Democratizing the Green City

Are the Benefits of Urban Greening Equitably Distributed and Perceived?

Image of white and gray buildings around a green courtyard and boulevard

We are excited to be hosting an informal seminar with Isabelle Anguelovski from the Universitat Autonoma de Barcelona on January 10 here at the Urban Democracy Lab. Her recent work on environmental gentrification, which you can view here, intersects beautifully with our Democratizing the Green City Initiative. Melissa Checker will be our interlocutor.

Are the benefits of urban greening equitably distributed and perceived? An inquiry into new dimensions of environmental gentrification in the Global North and South

Abstract: Local activists engaged in contemporary environmental justice struggles not only fight against traditional forms of hazardous locally unwanted land uses (LULUs), they also organize to make their neighborhoods livable and green. However, urban environmental justice activism is at a crossroads: As marginalized neighborhoods become revitalized, outside investors start to value them again and invest in green amenities. Yet vulnerable residents are now raising concerns about risks of environmental gentrification and displacement. Their fear is linked to environmental amenities such as new parks, remodeled waterfronts, healthy food stores, and projects branded as climate-resilient. In this presentation, I examine how recent green urban redevelopment trends translate into possibly the ultimate urban environmental justice tragedy through new dynamics of marginalization accompanying green projects or amenities. Through case studies in the Global North and South, I analyze how specific projects developed under the label or discourse of green infrastructure planning, urban sustainability planning, or sustainable local food systems, might become GREENLULUS – Green Locally Unwanted Land Uses – for socially vulnerable urban residents because such agendas and projects create new patterns of reinvestment, and often speculation, exclusion, and displacement.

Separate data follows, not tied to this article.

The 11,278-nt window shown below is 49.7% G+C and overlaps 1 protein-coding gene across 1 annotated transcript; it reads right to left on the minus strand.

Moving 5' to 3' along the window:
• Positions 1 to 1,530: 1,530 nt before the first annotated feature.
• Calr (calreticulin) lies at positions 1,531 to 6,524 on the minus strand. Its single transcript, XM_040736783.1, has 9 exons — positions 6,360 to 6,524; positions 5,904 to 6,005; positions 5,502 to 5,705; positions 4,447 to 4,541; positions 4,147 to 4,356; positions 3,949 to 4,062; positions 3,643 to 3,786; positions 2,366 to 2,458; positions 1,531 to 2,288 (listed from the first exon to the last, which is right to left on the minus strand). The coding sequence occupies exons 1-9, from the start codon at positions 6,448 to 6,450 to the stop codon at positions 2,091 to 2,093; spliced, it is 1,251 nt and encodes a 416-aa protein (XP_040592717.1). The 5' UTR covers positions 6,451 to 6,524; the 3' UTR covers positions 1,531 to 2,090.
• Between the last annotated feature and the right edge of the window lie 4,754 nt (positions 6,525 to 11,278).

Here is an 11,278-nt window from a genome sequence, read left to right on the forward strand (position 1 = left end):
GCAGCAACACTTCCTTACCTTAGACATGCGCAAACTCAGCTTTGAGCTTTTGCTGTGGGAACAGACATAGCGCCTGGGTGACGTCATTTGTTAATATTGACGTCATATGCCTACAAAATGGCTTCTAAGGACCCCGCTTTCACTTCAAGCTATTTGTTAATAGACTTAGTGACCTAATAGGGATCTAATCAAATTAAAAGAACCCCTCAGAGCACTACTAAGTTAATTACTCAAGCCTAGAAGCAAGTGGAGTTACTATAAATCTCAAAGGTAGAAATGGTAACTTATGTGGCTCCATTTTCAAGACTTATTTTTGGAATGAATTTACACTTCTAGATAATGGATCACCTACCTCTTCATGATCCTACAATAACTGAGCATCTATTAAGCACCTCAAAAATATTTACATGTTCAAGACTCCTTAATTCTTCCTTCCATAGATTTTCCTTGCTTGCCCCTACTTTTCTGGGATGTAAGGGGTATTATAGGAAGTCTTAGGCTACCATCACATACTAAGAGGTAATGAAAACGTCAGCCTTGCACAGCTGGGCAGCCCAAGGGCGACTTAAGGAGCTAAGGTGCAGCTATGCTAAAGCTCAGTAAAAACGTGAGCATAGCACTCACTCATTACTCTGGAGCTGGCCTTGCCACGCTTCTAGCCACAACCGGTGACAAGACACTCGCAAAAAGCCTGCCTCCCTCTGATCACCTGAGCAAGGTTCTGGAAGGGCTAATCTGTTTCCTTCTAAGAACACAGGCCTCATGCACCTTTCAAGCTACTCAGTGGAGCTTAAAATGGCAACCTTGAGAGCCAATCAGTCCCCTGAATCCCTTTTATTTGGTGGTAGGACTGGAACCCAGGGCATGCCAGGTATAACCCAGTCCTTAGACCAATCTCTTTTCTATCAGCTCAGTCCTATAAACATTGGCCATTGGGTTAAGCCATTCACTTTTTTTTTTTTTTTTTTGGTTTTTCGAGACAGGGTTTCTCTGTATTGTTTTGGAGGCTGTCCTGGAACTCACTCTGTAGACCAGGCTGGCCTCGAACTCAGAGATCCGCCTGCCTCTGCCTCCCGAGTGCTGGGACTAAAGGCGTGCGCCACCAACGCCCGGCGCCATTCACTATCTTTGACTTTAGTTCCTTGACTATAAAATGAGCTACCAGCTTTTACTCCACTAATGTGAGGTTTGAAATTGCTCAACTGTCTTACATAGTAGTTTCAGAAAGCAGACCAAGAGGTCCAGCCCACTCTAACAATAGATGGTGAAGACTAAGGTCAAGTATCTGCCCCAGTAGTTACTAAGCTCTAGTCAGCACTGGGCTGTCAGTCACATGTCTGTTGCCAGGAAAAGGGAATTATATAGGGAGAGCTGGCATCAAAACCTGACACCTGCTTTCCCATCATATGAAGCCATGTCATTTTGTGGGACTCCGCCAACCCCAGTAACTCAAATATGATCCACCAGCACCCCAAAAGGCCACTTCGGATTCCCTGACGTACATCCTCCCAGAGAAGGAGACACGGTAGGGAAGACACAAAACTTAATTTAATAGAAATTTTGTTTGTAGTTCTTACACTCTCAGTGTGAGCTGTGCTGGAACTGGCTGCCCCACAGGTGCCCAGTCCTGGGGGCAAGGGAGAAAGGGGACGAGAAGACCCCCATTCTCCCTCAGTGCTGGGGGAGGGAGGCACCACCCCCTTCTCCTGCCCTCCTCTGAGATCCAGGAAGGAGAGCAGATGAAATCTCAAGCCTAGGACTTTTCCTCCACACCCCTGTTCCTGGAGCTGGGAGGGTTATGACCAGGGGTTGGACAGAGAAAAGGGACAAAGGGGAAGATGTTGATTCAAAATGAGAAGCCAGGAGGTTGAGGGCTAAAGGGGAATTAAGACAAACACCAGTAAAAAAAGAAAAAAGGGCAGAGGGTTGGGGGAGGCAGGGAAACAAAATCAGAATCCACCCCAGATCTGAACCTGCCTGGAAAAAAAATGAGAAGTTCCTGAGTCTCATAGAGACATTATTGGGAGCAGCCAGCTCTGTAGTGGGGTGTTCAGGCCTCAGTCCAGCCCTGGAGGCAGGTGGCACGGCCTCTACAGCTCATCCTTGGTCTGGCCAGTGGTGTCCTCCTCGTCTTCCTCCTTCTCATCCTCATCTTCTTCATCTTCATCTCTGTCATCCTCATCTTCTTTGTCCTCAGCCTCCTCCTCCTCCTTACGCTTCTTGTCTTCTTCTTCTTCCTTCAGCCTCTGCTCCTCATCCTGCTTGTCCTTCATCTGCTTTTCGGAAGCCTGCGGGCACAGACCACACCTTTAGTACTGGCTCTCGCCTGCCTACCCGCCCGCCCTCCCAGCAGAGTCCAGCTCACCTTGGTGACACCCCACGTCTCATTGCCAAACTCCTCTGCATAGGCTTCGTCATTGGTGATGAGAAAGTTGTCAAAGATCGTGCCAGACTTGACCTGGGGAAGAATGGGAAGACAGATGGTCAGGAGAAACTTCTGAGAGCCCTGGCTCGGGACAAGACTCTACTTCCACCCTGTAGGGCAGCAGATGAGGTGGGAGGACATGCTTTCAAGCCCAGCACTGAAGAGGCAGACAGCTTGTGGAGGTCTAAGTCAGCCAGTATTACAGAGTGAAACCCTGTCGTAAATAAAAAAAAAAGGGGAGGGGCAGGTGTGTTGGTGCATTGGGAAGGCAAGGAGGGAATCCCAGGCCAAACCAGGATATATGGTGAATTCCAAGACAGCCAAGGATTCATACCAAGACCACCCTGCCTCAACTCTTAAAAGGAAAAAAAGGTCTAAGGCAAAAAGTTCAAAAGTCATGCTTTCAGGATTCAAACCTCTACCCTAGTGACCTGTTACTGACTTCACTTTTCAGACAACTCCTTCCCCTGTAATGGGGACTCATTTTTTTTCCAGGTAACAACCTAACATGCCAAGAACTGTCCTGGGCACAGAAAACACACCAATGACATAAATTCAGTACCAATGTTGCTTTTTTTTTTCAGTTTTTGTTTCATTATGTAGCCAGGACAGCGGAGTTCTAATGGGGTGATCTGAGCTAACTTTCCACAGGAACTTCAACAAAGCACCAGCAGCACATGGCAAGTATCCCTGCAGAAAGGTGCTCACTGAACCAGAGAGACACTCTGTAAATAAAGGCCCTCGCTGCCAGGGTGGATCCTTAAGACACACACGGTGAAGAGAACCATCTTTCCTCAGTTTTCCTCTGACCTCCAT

Bio: Isabelle Anguelovski is a social scientist trained in urban studies and planning (PhD MIT, 2011), non-profit management (Harvard University, 2004), international development (Université de Paris 1-Panthéon Sorbonne, 2001), and political studies (Science Po, 2000). Her research is situated at the intersection of urban planning and policy, social inequality, and development studies. Her recent projects examine the extent to which urban plans and policy decisions contribute to more just, resilient, healthy, and sustainable cities, and how community groups in distressed neighborhoods contest the existence, creation, or exacerbation of environmental inequities as a result of urban (re)development.

Isabelle is currently a Senior Researcher and Principal Investigator at the Institute for Environmental Science and Technology (ICTA) at the Autonomous University of Barcelona (UAB) where she coordinates the research line Cities and Environmental Justice and directs the

Barcelona Lab for Urban Environmental Justice and Sustainability, a research laboratory carrying comparative and interdisciplinary research, developing new teaching methods and courses, and promoting learning on justice and inclusion for planning sustainable, green, and healthy cities. She is also affiliated with IMIM, the Hospital del Mar Research Institute in Barcelona. Since June 2016, Isabelle is coordinating the ERC funded project GREENLULUS (2016-2021), which examines the social and racial impact of urban greening in 20 cities in Europe and 20 in the United States.